8. Sought through prayer and medication to improve our delirium, our fandom, our misery. We shall have no false dogs before us.
  9. Having had a spiritual awakening as the result of these steps, we tried to carry this message to Soxoholics, and to abide by these promises henceforth, Werner without end, Amen.
We need a statewide day of no Red Sox gear displayed...a start toward exorcising the demons.

Tuesday, April 17, 2012


In the movie "Swordfish", John Travolta comments about the importance of misdirection. He couldn't be more right about the current state of affairs of the Boston Red Sox.

It seems misdirection comes from all sides, players with an entitlement mentality, absentee ownership, and a manager struggling to imprint his brand on a wayward ship.

Even the hero in our story, Dustin Pedroia, reduces himself saying "that's not the way we do things here." In fact, that's exactly how we got to this disturbing place, players dismissing the manager, and ownership bringing a 'task-oriented' manager instead of a 'relationship oriented' skipper.

We hear how players are concerned about 'snitches'. In other words, professionalism matters less than protecting each others' reputations.

Nobody likes to be criticized. And worse than criticism of performance, impugning one's attitude or "commitment" gets our attention.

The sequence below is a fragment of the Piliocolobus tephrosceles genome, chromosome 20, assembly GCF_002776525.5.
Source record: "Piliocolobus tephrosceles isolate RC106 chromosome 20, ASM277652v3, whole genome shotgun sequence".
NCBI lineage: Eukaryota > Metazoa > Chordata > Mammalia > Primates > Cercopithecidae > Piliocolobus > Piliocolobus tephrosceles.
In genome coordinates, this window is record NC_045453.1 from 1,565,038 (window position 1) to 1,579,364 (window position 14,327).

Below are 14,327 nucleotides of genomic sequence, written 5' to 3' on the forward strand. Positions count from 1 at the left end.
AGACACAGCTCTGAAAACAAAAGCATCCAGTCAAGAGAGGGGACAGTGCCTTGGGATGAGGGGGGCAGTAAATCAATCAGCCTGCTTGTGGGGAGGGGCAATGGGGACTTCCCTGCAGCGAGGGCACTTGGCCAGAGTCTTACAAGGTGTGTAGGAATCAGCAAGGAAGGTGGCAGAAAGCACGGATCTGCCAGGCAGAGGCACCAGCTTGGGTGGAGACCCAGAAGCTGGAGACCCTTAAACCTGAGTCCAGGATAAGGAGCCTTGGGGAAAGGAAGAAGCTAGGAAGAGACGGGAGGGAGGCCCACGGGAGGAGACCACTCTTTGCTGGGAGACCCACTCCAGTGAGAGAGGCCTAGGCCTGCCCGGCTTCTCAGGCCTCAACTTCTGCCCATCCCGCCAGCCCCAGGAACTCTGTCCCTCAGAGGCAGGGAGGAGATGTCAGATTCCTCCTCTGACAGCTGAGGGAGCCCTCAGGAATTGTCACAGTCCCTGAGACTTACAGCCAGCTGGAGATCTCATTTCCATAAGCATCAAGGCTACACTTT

The manager's job is to get the best performance out of the players. No doubt that a great "process" is required to get the best outcome. But a seven win September last season argues that the laissez-faire, 'boys will be boys' approach no longer worked.

The question (for a team with a bloated payroll and several seasons of underachievement) becomes what approach will work?

Reminding us that you won championships in 2004 and 2007, or that your career met certain standards in a certain timeframe begs the eternal baseball question, so nicely put by Janet Jackson "what have you done for me lately?"

One should be careful about making judgments based on small sample sizes. We can't know whether the Red Sox are more like the team that lost five or its first six or won three out of four from Tampa. Good baseball teams have bad streaks and mediocre ones have good ones. That caveat goes doubly for players. Kevin Youkilis was, over a three year period, one of the top offensive players in baseball. Over the past couple of seasons, injuries took their toll.

We can't, and shouldn't project a season's worth of production from a handful of games. On the other hand, those who watch the Sox regularly, wonder whether we should believe our hearts or our lying eyes.

Your job, should you decide to accept it, is to win baseball games. Whether you win that with Kumbaya or a Billy Martinesque dugout brawl, we don't really care. But presenting yourselves as a club of whiners, with hurt feelings (and an average salary of seven million dollars), that dog don't hunt.

Monday, April 09, 2012

Off the Schneid

The saying goes, "you win 60, you lose 60, and what you do in the other 40 matters."

Tonight, the ball bounced (literally) the right way as a Ryan Sweeney single to right scored @MacDime54 on a bad bounce to J.P. Arencibia.

No, I don't think the Sox are a powerhouse, but at least we'll put the total collapse theory to bed tonight.